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At times it also brings to mind Evelyn Waugh, who contributed the preface. Newby is a less acidulous writer, to be sure, and he has little interest in launching the sort of heat-seeking satiric missiles that were Waugh's specialty. Still, A Short Walk in the Hindu Kush is a hilarious read. The author excels at the dispiriting snapshot, capturing, say, the Afghan backwater of Fariman in two crisp sentences: "A whole gale of wind was blowing, tearing up the surface of the main street. Except for two policemen holding hands and a dog whose hind legs were paralysed it was deserted." His capsule history of Nuristan also gets in some sly digs at Britain's special relationship with the violence-prone Abdur Rahman:
Officially his subsidy had just been increased from 12,000 to 16,000 lakhs of rupees. To the British he had fully justified their selection of him as Amir of Afghanistan and, apart from the few foibles remarked by Lord Curzon, like flaying people alive who displeased him, blowing them from the mouths of cannon, or standing them up to the neck in pools of water on the summits of high mountains and letting them freeze solid, he had done nothing to which exception could be taken.Newby also surpasses Waugh--and indeed, most other travel writers--in another important respect: he's miraculously free of solipsism. Even the keenest literary voyagers tend to be, in the purest sense of the term, self-centered. But A Short Walk in the Hindu Kush includes wonderfully oblique portraits of the author's travel companion, Hugh Carless, and his wife, Wanda (who plays a starring role in such subsequent chronicles as Slowly down the Ganges). There are also dozens of brilliant cameo parts, and an indelible record of a stunning landscape. The roof of the world is, in Newby's rendering, both an absolute heaven and a low-oxygen hell. Yet the author never pretends to pit himself against a malicious Nature--his mountains are, in Frost's memorable phrase, too lofty and original to rage. Which is yet another reason to call this little masterpiece a peak performance. --James Marcus --This text refers to an alternate Paperback edition.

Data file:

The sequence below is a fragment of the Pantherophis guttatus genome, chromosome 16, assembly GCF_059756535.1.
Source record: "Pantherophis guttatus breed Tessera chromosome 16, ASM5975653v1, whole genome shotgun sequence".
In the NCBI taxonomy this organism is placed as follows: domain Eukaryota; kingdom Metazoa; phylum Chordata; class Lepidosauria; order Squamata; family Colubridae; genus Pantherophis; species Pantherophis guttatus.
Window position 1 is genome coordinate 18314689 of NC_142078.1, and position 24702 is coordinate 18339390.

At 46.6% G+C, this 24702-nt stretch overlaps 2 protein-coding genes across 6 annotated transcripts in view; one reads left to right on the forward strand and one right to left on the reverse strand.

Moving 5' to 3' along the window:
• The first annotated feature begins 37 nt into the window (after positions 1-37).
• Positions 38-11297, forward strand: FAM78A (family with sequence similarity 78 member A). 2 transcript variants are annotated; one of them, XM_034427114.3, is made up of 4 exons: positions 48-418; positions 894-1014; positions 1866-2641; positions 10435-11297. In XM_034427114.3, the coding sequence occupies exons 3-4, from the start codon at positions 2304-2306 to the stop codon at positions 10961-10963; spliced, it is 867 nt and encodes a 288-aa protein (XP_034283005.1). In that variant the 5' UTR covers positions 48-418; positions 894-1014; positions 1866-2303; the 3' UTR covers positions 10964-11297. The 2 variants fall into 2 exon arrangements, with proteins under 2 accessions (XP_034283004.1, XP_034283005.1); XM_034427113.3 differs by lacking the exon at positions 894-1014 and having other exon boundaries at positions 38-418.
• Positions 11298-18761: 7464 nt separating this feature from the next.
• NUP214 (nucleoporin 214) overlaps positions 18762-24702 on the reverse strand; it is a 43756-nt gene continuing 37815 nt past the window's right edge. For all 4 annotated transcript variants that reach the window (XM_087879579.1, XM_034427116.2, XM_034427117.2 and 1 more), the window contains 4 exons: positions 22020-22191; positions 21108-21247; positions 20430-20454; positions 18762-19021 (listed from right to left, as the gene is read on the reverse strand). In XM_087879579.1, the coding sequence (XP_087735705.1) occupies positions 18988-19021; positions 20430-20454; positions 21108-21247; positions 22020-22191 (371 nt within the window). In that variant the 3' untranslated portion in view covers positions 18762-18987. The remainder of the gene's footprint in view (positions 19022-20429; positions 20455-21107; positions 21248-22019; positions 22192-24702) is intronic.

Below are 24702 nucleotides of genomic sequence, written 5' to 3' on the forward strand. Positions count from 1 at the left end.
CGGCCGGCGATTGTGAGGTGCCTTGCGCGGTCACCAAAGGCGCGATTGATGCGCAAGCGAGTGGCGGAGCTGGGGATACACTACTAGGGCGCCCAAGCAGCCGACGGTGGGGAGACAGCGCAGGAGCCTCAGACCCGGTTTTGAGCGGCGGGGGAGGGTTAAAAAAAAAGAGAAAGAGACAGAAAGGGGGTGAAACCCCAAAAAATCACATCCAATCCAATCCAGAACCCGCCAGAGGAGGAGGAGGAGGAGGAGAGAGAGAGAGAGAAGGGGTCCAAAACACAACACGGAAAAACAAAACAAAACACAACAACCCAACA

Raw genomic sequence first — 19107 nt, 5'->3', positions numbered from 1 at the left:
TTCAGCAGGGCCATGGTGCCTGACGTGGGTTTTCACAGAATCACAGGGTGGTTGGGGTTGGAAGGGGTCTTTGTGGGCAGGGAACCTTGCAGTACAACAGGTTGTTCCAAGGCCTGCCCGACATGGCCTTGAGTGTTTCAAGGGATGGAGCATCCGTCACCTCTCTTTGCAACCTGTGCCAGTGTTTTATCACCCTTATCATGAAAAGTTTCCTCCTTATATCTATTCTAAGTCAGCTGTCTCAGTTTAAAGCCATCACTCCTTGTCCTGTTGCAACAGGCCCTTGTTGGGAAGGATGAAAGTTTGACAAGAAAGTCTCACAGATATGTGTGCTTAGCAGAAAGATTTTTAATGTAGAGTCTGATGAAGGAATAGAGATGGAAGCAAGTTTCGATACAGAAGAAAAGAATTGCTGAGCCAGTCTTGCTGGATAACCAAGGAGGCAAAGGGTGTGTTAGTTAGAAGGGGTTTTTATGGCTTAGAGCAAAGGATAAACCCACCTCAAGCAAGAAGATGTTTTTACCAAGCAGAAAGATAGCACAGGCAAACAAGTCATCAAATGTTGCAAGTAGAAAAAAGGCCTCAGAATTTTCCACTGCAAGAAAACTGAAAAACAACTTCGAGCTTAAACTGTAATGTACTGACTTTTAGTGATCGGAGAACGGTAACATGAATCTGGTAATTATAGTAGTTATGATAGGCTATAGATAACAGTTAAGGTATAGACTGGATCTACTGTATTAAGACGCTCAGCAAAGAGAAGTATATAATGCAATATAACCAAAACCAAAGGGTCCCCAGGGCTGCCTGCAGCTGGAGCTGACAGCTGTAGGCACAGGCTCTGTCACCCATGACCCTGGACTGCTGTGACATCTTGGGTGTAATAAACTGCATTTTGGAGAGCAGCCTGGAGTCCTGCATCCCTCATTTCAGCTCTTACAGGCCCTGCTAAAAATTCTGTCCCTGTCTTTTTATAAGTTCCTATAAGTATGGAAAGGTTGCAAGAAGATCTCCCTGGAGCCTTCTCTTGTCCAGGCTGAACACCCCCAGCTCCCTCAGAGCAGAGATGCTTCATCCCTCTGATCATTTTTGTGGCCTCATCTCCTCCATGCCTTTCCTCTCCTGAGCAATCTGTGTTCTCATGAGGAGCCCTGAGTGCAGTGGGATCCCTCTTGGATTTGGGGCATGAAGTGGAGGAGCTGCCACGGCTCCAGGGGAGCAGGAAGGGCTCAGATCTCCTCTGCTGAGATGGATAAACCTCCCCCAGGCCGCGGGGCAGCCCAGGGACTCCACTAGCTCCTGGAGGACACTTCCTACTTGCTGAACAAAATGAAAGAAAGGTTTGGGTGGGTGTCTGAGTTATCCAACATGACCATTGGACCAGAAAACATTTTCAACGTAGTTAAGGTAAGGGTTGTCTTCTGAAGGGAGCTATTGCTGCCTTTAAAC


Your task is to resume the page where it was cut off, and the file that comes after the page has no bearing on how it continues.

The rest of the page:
Approaching mid life and feeling restless in the world of London's fashion industry in the 1950s, Eric Newby asked a friend to go mountain climbing in the Hindu Kish. Read morePublished on April 1 2002 by "bcj222"
I'm sure that this book had a different impact upon me than on readers who picked it up before the attacks of September 11 and the ensuing war in Afghanistan. Read morePublished on Jan. 2 2002
Eric Newby's account of his trip to the Hindu Kush is a book both daunting and delightful. He makes light of the incompetence and ignorance of both himself and his companion in the... Read morePublished on Sept. 25 2001 by W. Weinstein
This book was really hard to keep my attention. I did not find it exciting at all and did not get emotionally attached. Read morePublished on April 21 2000 by alison gray
Eric Newby is really one of the greatest and wittiest of travel writers and this book beautifully demonstrates his cunning charm and humor. One of the travel classics!Published on Aug. 30 1999
In A Short Walk, Eric Newby and companions manage to do everything wrong in order to climb a remote mountain in the Hindu Kush, which happens to be located in Afghanistan. Read morePublished on Jan. 3 1999